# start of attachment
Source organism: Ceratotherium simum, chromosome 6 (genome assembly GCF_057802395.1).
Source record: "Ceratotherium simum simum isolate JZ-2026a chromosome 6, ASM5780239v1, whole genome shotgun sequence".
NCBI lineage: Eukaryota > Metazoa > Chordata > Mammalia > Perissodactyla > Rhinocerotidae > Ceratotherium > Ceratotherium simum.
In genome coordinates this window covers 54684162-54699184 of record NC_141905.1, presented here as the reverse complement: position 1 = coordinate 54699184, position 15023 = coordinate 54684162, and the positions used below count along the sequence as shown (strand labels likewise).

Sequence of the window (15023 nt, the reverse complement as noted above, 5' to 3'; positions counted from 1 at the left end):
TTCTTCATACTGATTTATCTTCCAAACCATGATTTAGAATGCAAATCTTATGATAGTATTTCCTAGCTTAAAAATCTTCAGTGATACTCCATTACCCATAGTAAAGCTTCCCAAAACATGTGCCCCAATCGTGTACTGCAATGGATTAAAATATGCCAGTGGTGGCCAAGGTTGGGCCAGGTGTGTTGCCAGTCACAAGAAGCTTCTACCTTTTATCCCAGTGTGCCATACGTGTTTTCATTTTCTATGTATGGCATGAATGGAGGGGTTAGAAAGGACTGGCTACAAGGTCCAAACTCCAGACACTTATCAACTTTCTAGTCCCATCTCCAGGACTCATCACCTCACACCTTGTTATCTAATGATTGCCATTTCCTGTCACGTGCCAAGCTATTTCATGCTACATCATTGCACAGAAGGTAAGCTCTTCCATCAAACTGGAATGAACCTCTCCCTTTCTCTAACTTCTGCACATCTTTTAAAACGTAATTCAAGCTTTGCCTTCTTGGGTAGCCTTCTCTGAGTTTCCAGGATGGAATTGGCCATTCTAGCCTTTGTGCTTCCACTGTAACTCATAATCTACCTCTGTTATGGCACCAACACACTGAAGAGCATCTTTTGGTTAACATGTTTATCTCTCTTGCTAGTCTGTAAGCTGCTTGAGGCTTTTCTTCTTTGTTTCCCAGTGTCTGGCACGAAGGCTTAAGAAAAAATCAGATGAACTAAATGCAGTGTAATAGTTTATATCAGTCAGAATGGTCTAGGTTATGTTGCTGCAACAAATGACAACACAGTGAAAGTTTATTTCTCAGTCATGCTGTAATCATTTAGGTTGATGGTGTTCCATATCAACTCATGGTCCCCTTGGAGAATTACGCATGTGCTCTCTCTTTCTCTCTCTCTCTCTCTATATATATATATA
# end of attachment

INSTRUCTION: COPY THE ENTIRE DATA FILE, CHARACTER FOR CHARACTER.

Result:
Source organism: Ceratotherium simum, chromosome 6 (genome assembly GCF_057802395.1).
Source record: "Ceratotherium simum simum isolate JZ-2026a chromosome 6, ASM5780239v1, whole genome shotgun sequence".
NCBI lineage: Eukaryota > Metazoa > Chordata > Mammalia > Perissodactyla > Rhinocerotidae > Ceratotherium > Ceratotherium simum.
In genome coordinates this window covers 54684162-54699184 of record NC_141905.1, presented here as the reverse complement: position 1 = coordinate 54699184, position 15023 = coordinate 54684162, and the positions used below count along the sequence as shown (strand labels likewise).

Sequence of the window (15023 nt, the reverse complement as noted above, 5' to 3'; positions counted from 1 at the left end):
TTCTTCATACTGATTTATCTTCCAAACCATGATTTAGAATGCAAATCTTATGATAGTATTTCCTAGCTTAAAAATCTTCAGTGATACTCCATTACCCATAGTAAAGCTTCCCAAAACATGTGCCCCAATCGTGTACTGCAATGGATTAAAATATGCCAGTGGTGGCCAAGGTTGGGCCAGGTGTGTTGCCAGTCACAAGAAGCTTCTACCTTTTATCCCAGTGTGCCATACGTGTTTTCATTTTCTATGTATGGCATGAATGGAGGGGTTAGAAAGGACTGGCTACAAGGTCCAAACTCCAGACACTTATCAACTTTCTAGTCCCATCTCCAGGACTCATCACCTCACACCTTGTTATCTAATGATTGCCATTTCCTGTCACGTGCCAAGCTATTTCATGCTACATCATTGCACAGAAGGTAAGCTCTTCCATCAAACTGGAATGAACCTCTCCCTTTCTCTAACTTCTGCACATCTTTTAAAACGTAATTCAAGCTTTGCCTTCTTGGGTAGCCTTCTCTGAGTTTCCAGGATGGAATTGGCCATTCTAGCCTTTGTGCTTCCACTGTAACTCATAATCTACCTCTGTTATGGCACCAACACACTGAAGAGCATCTTTTGGTTAACATGTTTATCTCTCTTGCTAGTCTGTAAGCTGCTTGAGGCTTTTCTTCTTTGTTTCCCAGTGTCTGGCACGAAGGCTTAAGAAAAAATCAGATGAACTAAATGCAGTGTAATAGTTTATATCAGTCAGAATGGTCTAGGTTATGTTGCTGCAACAAATGACAACACAGTGAAAGTTTATTTCTCAGTCATGCTGTAATCATTTAGGTTGATGGTGTTCCATATCAACTCATGGTCCCCTTGGAGAATTACGCATGTGCTCTCTCTTTCTCTCTCTCTCTCTCTATATATATATATA